He stalls your work, keeping it from all it’s meant to be. And your phantom happens to like changing capes. (If he’s anything like mine.) So he shows up in disguise, lurking, chameleon-like with a tenacious bent toward flubbing your work.

Time to name the different disguises the phantom likes best:

The Frasier
Forced and flowery prose. Longwinded diatribes. Desperate to come across sounding erudite, the phantom likes to imitate Frasier. And while he’s at it, he’s good at distracting the reader from what’s really going on.

The Rambler
Frasier’s cousin. Purposeless dialogue bumping up against purposeless dialogue. The Rambler is bound to get our books slammed closed.

The Offroader
I often enjoy discovering a story within a story within a story. It’s like a Chinese nesting doll reading experience. But being entirely offroaded while reading a novel isn’t quite as fun. When I’m taken out of the story for no reason and plopped into another story, I can bet the phantom is hiding in the pages. He’s struck again, only I’m so offroaded I have a difficult time finding traces of him.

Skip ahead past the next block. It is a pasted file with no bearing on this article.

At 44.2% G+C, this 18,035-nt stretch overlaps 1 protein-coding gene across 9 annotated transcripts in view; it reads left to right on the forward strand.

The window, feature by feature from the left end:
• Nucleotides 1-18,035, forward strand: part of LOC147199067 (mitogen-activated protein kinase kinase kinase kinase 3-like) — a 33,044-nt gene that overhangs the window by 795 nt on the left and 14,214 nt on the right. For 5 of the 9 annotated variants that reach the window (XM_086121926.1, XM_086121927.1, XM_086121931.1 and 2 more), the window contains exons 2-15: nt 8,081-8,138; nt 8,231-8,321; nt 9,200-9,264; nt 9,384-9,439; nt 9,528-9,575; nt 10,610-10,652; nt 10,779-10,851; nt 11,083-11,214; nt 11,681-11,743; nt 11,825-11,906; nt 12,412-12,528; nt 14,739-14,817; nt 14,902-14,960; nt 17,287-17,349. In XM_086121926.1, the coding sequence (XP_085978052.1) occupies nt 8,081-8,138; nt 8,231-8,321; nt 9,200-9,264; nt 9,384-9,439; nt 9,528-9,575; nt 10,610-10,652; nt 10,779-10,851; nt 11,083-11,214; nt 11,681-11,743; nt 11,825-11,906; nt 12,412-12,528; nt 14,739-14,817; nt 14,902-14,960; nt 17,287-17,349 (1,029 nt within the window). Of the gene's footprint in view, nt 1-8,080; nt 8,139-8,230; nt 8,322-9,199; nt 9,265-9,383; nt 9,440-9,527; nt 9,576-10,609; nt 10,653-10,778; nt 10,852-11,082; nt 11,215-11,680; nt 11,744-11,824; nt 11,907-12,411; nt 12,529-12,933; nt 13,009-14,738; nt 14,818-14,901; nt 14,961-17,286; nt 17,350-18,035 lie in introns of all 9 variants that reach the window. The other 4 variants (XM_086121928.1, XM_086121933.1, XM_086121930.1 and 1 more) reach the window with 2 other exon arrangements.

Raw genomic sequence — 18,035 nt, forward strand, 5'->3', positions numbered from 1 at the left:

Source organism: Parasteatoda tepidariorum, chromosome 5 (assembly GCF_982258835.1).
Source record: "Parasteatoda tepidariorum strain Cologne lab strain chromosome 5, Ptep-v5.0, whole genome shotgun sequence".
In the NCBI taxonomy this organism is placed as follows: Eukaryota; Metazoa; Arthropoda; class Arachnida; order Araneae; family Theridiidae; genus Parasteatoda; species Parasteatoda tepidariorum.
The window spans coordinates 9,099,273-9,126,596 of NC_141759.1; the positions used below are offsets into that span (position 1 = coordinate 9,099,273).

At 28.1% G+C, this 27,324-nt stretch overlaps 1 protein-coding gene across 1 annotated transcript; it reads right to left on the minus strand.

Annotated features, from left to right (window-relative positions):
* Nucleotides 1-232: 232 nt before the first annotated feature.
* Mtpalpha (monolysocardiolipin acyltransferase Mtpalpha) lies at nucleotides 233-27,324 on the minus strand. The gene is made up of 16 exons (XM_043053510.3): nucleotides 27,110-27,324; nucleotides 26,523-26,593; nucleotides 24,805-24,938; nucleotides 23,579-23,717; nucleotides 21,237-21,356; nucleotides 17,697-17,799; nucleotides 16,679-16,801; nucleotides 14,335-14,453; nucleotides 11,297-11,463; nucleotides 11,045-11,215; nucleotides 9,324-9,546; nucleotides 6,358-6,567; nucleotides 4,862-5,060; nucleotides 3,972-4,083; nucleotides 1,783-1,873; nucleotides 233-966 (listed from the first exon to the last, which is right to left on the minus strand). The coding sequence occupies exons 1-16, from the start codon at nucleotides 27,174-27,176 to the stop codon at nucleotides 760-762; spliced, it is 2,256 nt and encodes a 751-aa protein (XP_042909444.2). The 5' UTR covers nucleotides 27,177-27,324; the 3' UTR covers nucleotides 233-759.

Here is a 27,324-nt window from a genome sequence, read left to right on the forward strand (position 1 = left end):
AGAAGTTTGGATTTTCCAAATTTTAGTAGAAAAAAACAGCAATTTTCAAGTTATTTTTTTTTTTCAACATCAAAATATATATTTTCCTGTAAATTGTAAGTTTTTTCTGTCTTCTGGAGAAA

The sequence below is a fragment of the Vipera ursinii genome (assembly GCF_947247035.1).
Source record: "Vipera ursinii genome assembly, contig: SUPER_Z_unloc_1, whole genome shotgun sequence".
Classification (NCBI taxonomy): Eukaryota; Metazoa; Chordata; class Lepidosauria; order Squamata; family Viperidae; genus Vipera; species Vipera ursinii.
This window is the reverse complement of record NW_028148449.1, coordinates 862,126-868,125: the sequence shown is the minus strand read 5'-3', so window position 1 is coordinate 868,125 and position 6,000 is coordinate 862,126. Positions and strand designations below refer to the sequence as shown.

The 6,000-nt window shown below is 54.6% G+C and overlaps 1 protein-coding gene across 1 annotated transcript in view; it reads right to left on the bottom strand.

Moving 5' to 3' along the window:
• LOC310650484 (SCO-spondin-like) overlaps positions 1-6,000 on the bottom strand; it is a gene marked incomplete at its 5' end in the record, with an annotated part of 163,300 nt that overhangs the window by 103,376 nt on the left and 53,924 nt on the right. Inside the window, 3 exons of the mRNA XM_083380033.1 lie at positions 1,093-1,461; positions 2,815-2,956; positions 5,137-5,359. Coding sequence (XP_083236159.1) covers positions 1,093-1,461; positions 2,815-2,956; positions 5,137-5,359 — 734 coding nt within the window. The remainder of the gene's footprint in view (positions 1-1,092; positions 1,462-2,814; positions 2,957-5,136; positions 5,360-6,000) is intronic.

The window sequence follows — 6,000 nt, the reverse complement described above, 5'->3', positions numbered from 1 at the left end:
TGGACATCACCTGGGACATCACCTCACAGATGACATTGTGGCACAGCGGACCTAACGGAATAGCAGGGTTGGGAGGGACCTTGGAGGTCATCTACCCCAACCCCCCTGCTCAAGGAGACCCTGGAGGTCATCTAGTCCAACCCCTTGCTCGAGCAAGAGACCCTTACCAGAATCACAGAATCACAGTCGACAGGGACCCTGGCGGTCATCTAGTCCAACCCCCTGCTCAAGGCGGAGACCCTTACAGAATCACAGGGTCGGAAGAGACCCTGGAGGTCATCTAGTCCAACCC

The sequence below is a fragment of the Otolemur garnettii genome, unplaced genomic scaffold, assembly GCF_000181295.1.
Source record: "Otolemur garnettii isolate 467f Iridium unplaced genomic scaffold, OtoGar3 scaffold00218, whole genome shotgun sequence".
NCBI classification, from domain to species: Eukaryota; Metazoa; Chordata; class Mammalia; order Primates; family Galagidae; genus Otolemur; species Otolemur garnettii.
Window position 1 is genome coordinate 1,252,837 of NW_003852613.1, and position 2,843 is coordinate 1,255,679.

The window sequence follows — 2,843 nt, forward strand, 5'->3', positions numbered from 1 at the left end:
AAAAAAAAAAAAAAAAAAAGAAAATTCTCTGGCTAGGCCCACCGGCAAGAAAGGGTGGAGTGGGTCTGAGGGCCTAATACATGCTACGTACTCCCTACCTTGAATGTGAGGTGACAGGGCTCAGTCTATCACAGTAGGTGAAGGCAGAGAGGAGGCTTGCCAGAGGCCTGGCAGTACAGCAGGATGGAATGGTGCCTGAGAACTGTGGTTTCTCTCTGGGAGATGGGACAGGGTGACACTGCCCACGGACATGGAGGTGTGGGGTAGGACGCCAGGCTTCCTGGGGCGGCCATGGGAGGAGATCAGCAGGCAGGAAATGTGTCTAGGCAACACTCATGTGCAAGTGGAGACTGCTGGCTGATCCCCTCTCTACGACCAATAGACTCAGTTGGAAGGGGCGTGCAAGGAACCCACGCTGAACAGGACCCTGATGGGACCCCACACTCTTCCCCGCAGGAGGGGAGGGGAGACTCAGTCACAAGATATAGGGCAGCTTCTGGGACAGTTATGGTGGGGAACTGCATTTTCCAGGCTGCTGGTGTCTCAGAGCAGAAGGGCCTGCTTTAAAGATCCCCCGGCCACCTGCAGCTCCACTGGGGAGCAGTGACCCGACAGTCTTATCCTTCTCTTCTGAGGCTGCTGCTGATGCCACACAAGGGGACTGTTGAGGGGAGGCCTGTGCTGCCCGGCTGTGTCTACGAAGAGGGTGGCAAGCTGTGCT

The Yawn Maker
You know how Mentos is the freshmaker, right? Well, our slippery phantom likes to be the yawn maker. He throws on a beige cape (poor beige, it’s always gotten a bad rap) and has our characters act like patients, always waiting, stuck in the purgatory of a boring doctor’s office. Excitement, escalating conflict, and action are nowhere to be found.

The Clogged Drain
Wearing a slightly different color cape than his Yawn Maker one, our phantom stalls action in our scenes. He slows everything down to a Sunday driver pace and causes readers to lose focus and any investment in the plot. Because good ol’ phantom is stuffing Styrofoam in the scenes you want to read fluidly.

The Light Dimmer
Sneaky phantom steals the power from setting when he plays his light dimmer role. He throws the entire scene on mute and thwarts it from living up to its potential by making the setting mundane, commonplace, and unimportant.

The Mary Poppins
Remember when Mary jumps into the sidewalk chalk drawings and the new fairy tale world is one big tribute to her? Phantom loves when we do this with our novels. He encourages us to let our own emotionally experience blend into our work so much that our MCs act in uncharacteristic ways. Why uncharacteristic? Because they’re acting like us and not them. A surefire phantom stamp.

Isn’t this one big beautiful example of displacement? Not fun to admit we make these mistakes readily in our novels, so go ahead, just blame it on that nasty phantom. Makes me rethink the term ghostwriting. ;)

Can you think of any other disguises our phantom wears in effort to weaken our novels?

*photo by flickr
**All “I”s are on somebody. Check out who (in a bit)